ISSN 2768-4261 (Online)
The summer of 1988 was extremely hot. It was so hot that the small Tibetan refugee settlement of Kham Kathok surrounded by tropical mountains baked in the sun. Sweat trickled down our cheeks and even the air under the Usha ceiling fan was hot. The best thing we could do to cool off was to head down to the river that flowed along the valley between the mountains. Along with the other children, I would race towards the river, stripping off my clothes and diving into the wild and clean waters, leaving a trail of scattered clothes behind on the sandy bank.
But even hotter than the weather that summer was the new Bollywood film, Tarzan. I knew it was a booming success at the box office all over India because the movie soundtrack played continuously in towns and villages everywhere. Even the tiniest chai stalls blared the songs from Tarzan on their battered stereos in the bazaar.
My village had its share of the excitement too. The movie’s popularity was increased by the arrival of Chocho Dawa, our neighbour’s teenage cousin. He was from Kharapathar; a place tucked away somewhere in the foothills of the Himalayas where he helped his parents tend their herd of horses and mules and earned money by hiring them out to transfer crates of apples for the local Indian apple orchard owners. He was of slender build, with strong arms from years of moving apple crates. His black hair hung down to his shoulders, and he smoked beedis. What was more was he was amazingly talented; to the delight of us children, he could sing all the songs from Tarzan. He would flash all the fingers on his hands in front of us and say, “Ten times!” his handsome eyes looking directly into our eyes. “I have seen Tarzan ten times!” nodding as he said it.
As evening approached, we gathered excitedly in the front yard of the house where Chocho Dawa was staying. There was a rickety wooden chair ready for him under an illuminated light bulb suspended from the eaves of the house. We kids took our places, sitting on the concrete ground, forming a semi-circle around the empty chair. By the time it was eight o’clock, a hush fell over the gathered audience. We heard the crickets in the nearby bushes and the rustling and fluttering of moths drawn to the light. Then, the impressive, silhouetted figure of Dawa appeared at the window of the house. After a moment, he disappeared once again, only to emerge from the doorway, which creaked open to announce the arrival of the great storyteller. He strode towards us children; everyone with eager excitement on our faces. All eyes were on him as the crowd parted naturally so that he could make his way to the chair that awaited him. He sat down and let his hands rest on his knees.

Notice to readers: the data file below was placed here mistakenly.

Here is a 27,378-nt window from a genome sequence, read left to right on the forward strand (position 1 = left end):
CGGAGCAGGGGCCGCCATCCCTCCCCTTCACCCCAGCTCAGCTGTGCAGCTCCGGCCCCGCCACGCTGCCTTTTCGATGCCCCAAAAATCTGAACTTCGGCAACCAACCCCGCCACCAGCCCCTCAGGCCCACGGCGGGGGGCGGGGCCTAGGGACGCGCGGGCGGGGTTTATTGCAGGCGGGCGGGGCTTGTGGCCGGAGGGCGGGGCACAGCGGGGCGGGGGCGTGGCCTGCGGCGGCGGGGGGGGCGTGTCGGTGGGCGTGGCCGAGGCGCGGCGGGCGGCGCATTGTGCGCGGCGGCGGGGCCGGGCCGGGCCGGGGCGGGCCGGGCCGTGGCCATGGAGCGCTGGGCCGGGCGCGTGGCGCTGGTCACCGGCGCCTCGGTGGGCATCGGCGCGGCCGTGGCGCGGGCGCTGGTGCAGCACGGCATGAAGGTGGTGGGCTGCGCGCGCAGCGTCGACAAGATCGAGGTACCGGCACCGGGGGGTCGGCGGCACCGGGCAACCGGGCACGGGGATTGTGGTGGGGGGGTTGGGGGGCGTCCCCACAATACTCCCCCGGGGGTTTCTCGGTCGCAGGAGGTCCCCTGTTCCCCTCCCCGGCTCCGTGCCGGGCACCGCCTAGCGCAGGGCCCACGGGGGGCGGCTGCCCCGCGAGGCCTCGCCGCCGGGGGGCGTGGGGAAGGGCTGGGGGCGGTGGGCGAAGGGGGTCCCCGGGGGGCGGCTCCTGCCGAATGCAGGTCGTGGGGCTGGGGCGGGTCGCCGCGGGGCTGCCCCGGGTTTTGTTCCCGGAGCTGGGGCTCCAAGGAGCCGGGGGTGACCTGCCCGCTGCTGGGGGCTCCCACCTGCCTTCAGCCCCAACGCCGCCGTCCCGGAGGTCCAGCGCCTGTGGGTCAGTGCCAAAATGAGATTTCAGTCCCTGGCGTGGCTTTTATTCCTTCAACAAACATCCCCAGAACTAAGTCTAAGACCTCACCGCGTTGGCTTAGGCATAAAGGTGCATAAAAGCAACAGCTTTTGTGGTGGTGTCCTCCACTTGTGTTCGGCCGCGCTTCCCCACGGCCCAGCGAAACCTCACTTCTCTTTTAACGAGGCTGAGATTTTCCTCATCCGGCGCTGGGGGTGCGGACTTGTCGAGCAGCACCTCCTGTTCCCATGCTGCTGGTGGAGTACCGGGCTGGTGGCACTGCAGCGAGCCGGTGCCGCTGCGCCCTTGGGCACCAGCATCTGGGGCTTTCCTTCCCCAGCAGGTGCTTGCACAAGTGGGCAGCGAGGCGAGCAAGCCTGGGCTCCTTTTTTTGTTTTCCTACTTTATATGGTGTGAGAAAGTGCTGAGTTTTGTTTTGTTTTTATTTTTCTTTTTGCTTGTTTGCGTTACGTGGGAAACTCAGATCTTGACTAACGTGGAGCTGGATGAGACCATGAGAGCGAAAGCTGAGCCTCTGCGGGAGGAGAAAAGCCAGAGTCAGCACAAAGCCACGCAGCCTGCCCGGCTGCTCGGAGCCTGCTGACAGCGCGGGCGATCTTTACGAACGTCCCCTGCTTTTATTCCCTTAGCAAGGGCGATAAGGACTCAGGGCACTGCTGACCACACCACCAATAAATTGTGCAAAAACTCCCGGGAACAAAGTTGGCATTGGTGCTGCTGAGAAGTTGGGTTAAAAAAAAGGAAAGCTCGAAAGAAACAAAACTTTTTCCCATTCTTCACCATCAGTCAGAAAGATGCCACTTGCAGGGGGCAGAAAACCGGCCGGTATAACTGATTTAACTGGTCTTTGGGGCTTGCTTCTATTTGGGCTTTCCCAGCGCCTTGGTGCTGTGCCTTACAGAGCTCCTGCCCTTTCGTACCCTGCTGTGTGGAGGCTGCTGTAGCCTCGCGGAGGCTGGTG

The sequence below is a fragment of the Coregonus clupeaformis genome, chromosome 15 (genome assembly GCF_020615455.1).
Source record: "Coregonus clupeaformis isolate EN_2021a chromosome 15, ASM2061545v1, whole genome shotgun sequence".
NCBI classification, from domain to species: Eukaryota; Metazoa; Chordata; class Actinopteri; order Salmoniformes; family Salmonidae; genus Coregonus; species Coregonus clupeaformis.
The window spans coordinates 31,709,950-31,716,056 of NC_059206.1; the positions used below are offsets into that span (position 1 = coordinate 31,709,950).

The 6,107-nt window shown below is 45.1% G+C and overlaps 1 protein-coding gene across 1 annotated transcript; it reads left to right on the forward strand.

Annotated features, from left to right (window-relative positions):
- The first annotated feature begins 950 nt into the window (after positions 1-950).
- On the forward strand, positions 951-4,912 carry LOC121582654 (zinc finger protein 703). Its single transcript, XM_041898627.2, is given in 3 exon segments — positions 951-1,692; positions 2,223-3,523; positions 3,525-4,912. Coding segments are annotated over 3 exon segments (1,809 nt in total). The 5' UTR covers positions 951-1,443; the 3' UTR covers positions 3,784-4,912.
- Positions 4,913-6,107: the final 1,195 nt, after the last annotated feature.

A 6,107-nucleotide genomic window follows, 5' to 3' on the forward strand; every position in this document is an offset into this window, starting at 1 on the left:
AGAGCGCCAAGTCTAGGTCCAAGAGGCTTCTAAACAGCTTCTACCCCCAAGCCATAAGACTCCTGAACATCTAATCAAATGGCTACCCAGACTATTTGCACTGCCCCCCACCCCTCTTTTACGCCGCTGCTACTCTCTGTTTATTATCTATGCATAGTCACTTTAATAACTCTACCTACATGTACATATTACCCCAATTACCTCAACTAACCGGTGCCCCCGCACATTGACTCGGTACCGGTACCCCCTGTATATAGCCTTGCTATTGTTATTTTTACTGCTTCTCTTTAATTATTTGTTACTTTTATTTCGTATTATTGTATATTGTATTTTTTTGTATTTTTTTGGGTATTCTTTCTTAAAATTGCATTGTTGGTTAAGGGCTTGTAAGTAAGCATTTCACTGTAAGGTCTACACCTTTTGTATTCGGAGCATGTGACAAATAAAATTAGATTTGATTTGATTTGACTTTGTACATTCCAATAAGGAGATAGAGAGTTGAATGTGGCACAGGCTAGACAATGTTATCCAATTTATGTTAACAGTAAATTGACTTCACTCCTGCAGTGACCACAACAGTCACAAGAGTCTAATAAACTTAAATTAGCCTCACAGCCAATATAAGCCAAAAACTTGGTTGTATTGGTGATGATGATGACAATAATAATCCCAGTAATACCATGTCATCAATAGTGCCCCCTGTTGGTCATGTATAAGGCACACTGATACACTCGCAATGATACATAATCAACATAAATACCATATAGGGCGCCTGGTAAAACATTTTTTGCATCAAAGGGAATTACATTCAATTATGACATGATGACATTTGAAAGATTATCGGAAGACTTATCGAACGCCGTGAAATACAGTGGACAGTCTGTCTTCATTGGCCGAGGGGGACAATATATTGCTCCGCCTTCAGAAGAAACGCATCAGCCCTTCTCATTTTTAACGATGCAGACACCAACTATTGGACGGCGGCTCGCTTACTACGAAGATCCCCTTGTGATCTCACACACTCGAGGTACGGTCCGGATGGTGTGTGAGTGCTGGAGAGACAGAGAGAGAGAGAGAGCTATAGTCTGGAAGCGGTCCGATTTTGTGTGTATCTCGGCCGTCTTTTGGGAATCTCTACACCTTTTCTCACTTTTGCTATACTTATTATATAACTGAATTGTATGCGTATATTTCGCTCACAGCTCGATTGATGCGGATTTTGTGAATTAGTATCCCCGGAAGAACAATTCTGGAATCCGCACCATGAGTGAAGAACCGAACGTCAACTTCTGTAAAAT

A friend sitting next to me rubbed his hands together in excitement and said with twinkling eyes, “Now he will tell us the Tarzan story again!”
Chocho Dawa wore a bandana, a strip of leather around his forehead, holding his ink-black hair back. He rummaged through the pockets of his shorts to pull out a small bundle of beedis and a matchbox. He took out a beedi and put it firmly between his lips. He struck a matchstick against the box. Instantly a fire was produced, which, with a curved hand to shield it against the breeze, he held to the beedi. For a brief moment, his features looked like those of a deity on an altar lit by flickering butter lamps. Then, with a sudden wave of his hand, the fire was blown out. He took a long drag and let out the long grey smoke through his nostrils and mouth, covering his face for a brief moment. After the third drag, he dropped the burning cigarette butt at his foot and smothered it under his flip-flop and once again his face disappeared behind the smoky veil as he exhaled.
His gaze roamed over us, then a smile broke across his face. With his glowing teeth, he clapped his hands together and asked, “Are you ready for the story?”
We screamed “Yes!” in unison and excitement. To which he responded by calling his younger cousin indoors.
“Yeah?” Gomchen’s voice came from inside the house, accompanied by his silhouette at the window.
“Press the play button now on the tape recorder.”
The shadow vanished from the window. A few of us jumped up to peep inside. The room was dimly lit, and the walls decorated with Tarzan posters. We could see a rectangular box on a table emitting an array of coloured lights, almost like a beaming rainbow. Gomchen pressed the play button.
‘Ji lay lay, Ji lay lay, ayo ayo, Ji lay lay…’